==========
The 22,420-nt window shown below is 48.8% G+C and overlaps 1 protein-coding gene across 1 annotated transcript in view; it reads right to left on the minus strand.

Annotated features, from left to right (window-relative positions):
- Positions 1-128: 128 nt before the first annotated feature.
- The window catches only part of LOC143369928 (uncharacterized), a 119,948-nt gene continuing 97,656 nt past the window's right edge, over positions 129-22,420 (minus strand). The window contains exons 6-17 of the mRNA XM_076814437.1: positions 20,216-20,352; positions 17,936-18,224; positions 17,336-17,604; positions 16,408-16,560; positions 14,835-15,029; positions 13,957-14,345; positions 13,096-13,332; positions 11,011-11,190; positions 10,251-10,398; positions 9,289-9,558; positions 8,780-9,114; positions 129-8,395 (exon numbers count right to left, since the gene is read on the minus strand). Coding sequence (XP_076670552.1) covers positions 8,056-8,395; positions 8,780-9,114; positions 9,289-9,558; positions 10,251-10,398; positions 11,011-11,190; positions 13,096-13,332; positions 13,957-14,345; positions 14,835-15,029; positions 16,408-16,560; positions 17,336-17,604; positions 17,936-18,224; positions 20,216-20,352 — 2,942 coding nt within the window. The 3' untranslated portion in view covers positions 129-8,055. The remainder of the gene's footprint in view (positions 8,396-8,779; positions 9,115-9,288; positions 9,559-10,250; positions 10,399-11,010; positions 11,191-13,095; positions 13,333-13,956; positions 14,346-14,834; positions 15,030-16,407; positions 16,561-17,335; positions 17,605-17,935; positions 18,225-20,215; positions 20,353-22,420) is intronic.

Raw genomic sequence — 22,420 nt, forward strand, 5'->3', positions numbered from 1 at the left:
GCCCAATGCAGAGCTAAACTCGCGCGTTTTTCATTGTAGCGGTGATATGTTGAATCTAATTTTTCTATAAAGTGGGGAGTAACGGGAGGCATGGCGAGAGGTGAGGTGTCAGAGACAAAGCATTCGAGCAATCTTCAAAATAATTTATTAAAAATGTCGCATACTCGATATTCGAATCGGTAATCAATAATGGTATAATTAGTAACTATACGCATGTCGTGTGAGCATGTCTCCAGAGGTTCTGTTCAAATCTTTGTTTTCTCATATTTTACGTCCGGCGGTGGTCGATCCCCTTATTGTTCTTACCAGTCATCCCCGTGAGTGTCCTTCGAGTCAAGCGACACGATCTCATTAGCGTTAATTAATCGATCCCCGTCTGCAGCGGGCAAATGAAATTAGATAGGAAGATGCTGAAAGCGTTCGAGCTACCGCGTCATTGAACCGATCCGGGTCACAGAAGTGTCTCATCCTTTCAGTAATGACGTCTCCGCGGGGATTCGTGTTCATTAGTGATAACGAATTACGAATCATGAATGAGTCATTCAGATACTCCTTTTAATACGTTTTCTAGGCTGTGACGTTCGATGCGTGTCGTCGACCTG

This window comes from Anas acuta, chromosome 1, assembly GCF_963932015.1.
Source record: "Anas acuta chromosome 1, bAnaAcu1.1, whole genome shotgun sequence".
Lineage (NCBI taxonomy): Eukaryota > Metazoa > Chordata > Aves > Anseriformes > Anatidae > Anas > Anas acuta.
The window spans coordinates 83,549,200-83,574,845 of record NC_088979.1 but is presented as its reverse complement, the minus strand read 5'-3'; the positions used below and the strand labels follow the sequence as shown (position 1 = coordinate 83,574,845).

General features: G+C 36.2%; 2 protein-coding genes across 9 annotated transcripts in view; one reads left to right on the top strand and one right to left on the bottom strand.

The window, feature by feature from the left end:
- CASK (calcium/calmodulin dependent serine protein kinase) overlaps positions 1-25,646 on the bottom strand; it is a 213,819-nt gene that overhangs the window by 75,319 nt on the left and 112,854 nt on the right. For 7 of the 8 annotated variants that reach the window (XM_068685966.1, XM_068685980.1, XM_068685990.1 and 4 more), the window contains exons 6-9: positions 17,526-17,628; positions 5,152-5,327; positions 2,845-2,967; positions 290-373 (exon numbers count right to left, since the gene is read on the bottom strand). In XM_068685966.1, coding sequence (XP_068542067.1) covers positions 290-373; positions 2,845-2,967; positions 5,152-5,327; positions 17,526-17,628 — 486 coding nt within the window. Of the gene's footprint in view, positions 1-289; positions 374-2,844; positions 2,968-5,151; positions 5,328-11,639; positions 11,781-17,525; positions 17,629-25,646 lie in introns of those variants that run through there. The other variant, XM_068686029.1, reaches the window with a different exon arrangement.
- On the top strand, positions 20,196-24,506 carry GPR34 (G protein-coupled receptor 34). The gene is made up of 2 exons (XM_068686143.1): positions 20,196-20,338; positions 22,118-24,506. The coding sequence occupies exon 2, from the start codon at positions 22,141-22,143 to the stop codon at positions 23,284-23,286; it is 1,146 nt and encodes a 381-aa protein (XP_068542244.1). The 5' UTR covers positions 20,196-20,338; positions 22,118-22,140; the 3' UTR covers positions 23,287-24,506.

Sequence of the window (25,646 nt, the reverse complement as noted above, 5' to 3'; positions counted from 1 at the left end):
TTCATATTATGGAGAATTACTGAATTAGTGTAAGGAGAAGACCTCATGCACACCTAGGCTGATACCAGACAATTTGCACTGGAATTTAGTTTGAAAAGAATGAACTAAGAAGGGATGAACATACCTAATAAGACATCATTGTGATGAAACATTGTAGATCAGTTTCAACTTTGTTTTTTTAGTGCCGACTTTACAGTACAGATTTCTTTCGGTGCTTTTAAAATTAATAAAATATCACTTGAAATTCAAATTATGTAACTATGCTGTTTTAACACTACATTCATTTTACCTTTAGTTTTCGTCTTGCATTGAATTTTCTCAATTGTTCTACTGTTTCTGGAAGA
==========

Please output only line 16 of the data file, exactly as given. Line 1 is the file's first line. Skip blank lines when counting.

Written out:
TTCATATTATGGAGAATTACTGAATTAGTGTAAGGAGAAGACCTCATGCACACCTAGGCTGATACCAGACAATTTGCACTGGAATTTAGTTTGAAAAGAATGAACTAAGAAGGGATGAACATACCTAATAAGACATCATTGTGATGAAACATTGTAGATCAGTTTCAACTTTGTTTTTTTAGTGCCGACTTTACAGTACAGATTTCTTTCGGTGCTTTTAAAATTAATAAAATATCACTTGAAATTCAAATTATGTAACTATGCTGTTTTAACACTACATTCATTTTACCTTTAGTTTTCGTCTTGCATTGAATTTTCTCAATTGTTCTACTGTTTCTGGAAGA